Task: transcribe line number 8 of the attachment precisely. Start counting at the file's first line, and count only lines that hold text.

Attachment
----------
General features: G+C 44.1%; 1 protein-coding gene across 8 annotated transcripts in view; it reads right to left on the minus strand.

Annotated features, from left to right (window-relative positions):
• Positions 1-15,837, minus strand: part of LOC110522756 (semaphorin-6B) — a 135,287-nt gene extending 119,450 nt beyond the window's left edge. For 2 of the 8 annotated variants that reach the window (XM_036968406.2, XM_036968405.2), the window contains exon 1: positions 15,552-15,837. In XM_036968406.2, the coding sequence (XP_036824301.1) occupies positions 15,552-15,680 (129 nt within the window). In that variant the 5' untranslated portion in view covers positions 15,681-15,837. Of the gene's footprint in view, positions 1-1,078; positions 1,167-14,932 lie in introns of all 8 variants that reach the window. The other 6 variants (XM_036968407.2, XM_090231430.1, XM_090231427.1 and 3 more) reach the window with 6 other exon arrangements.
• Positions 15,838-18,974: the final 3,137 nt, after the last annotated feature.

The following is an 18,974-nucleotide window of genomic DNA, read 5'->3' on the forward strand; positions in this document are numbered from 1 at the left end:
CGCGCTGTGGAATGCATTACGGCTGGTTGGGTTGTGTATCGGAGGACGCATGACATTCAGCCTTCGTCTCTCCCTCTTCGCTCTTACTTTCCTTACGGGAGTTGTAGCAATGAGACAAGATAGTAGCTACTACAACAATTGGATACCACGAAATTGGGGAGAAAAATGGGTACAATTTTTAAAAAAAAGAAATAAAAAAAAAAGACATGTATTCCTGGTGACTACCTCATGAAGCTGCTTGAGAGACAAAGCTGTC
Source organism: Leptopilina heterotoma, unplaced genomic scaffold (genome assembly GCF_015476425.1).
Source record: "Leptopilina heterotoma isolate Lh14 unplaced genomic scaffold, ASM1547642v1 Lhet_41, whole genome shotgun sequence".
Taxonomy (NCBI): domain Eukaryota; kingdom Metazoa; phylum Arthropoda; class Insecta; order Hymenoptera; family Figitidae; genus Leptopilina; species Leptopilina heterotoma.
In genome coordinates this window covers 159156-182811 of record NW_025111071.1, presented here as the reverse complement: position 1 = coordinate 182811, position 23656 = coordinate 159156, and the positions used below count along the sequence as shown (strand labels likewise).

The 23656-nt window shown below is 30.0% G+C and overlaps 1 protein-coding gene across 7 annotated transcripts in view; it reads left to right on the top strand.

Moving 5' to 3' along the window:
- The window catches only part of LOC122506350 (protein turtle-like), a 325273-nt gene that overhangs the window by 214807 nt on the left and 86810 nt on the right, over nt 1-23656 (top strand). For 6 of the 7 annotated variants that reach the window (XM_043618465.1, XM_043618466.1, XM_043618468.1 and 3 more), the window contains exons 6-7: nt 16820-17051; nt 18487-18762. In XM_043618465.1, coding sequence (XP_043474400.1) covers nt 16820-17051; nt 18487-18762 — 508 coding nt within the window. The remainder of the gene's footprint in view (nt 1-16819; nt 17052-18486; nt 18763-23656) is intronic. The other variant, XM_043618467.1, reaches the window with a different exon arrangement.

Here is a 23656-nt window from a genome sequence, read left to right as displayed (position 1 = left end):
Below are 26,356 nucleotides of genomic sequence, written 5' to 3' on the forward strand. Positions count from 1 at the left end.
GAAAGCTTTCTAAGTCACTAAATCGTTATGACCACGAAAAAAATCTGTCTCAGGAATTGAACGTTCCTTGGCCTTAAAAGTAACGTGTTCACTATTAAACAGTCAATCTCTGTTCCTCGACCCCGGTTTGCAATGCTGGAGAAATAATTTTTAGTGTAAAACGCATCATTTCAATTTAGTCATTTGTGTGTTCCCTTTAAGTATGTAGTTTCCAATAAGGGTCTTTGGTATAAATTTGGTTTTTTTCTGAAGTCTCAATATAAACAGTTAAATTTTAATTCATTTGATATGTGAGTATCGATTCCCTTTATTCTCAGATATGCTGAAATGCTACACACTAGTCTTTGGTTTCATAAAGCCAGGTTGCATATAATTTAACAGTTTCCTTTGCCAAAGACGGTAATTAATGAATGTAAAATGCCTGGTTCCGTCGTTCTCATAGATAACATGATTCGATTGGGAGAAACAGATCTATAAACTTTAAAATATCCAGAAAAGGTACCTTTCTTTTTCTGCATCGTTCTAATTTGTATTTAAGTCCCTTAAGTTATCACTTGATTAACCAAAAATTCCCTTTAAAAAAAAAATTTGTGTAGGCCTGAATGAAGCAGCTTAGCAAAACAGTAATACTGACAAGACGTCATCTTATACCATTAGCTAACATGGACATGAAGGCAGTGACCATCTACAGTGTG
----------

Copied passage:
Source record: "Leptopilina heterotoma isolate Lh14 unplaced genomic scaffold, ASM1547642v1 Lhet_41, whole genome shotgun sequence".